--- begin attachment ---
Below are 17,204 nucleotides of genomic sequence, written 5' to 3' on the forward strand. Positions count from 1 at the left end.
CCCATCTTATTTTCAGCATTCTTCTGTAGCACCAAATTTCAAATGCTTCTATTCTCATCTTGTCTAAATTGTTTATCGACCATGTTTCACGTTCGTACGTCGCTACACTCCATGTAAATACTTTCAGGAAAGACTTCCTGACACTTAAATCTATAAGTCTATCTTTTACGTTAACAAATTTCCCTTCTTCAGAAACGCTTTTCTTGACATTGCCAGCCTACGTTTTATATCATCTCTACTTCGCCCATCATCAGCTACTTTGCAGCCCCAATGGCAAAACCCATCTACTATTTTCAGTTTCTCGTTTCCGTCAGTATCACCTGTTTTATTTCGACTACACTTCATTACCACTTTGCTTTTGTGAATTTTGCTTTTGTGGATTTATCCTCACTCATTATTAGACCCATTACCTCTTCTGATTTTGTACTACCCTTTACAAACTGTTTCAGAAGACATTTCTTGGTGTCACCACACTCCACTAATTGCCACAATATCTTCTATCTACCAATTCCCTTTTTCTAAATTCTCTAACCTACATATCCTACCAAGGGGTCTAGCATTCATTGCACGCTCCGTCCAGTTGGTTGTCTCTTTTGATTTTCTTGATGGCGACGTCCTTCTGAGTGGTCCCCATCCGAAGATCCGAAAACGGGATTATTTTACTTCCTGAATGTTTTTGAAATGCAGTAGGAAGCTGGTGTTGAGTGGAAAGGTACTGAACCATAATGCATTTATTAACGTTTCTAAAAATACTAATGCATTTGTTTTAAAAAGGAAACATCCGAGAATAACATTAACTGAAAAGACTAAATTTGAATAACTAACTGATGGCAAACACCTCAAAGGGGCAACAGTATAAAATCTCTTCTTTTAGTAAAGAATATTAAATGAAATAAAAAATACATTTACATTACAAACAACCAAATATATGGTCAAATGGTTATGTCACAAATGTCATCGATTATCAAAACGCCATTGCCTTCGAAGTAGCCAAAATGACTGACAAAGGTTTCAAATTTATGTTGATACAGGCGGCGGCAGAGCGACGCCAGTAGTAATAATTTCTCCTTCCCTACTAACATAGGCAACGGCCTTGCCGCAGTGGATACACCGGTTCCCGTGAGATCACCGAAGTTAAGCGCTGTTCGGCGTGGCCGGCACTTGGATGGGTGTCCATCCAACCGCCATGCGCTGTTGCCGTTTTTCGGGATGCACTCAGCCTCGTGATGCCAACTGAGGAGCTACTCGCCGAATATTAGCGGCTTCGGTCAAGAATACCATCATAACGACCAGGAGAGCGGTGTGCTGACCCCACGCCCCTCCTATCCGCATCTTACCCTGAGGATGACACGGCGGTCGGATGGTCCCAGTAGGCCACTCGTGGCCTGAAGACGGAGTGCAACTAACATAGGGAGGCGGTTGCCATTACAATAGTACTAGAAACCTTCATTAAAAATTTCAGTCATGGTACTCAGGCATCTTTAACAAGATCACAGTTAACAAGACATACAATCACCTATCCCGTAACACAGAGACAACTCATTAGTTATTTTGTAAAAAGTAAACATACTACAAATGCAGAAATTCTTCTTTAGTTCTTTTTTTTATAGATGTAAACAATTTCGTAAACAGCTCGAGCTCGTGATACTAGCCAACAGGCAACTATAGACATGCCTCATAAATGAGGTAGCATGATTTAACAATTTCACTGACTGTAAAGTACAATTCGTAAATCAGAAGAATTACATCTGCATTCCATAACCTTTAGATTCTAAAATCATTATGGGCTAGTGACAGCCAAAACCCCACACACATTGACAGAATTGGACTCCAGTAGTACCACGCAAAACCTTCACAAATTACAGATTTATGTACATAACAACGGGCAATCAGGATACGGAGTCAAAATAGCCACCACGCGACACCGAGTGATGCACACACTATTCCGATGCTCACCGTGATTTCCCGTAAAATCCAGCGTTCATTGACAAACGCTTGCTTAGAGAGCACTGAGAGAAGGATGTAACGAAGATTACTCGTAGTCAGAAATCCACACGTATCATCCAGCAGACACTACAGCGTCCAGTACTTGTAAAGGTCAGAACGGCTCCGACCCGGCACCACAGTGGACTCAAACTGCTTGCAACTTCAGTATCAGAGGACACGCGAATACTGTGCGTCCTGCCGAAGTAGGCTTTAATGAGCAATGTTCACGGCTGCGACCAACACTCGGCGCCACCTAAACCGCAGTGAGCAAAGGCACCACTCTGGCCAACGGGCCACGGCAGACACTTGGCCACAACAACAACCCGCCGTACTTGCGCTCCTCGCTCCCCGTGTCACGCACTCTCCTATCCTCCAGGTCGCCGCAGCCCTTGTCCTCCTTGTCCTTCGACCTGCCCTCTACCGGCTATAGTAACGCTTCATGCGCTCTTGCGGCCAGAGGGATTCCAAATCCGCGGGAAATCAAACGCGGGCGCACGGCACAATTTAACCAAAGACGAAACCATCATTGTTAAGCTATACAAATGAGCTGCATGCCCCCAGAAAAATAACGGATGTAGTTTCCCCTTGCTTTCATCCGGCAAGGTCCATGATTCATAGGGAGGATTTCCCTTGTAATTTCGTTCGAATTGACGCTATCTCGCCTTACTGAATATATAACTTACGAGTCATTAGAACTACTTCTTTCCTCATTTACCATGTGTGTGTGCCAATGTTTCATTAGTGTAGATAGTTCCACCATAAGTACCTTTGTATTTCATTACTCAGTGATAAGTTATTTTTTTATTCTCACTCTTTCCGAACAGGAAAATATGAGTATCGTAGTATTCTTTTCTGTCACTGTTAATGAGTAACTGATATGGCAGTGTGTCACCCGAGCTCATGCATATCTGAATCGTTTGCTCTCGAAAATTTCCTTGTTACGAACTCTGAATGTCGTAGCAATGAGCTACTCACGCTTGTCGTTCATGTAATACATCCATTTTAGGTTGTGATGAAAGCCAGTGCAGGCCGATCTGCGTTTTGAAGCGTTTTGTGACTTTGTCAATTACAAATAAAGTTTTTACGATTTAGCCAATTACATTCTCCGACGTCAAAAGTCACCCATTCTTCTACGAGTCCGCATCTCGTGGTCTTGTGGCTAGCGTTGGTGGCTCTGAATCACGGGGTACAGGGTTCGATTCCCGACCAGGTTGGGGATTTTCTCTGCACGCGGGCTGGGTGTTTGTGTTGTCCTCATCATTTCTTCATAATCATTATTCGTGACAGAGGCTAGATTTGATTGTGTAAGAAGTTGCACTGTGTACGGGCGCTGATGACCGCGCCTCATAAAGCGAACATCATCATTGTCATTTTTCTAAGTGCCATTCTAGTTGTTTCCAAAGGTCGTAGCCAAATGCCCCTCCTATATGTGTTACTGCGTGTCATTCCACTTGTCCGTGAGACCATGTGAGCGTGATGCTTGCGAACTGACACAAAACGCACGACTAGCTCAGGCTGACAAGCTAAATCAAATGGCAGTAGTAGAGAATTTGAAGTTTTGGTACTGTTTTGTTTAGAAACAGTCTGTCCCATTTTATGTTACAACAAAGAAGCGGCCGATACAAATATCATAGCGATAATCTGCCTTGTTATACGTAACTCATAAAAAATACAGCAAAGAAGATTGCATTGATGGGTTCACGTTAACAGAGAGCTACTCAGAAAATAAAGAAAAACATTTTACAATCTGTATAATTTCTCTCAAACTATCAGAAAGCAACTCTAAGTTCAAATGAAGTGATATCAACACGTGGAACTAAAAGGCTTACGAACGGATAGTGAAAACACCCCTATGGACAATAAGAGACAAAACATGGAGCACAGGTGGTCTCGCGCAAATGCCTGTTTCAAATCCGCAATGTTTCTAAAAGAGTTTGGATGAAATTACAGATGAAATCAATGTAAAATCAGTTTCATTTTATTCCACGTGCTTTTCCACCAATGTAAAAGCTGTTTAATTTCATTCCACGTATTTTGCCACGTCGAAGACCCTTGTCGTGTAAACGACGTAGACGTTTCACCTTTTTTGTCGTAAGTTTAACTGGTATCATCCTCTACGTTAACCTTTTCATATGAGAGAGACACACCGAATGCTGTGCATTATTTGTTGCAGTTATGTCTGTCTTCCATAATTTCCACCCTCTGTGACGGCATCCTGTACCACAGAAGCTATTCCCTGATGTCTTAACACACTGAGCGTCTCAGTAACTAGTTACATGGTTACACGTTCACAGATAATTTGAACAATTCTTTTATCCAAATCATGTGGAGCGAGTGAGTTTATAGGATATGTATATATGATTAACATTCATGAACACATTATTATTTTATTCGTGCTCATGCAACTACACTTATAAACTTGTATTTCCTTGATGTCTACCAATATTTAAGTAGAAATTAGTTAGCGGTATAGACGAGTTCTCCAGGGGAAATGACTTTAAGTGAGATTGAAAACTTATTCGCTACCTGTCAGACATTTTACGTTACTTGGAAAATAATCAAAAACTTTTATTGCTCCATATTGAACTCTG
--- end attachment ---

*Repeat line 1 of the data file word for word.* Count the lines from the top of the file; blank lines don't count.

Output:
Below are 17,204 nucleotides of genomic sequence, written 5' to 3' on the forward strand. Positions count from 1 at the left end.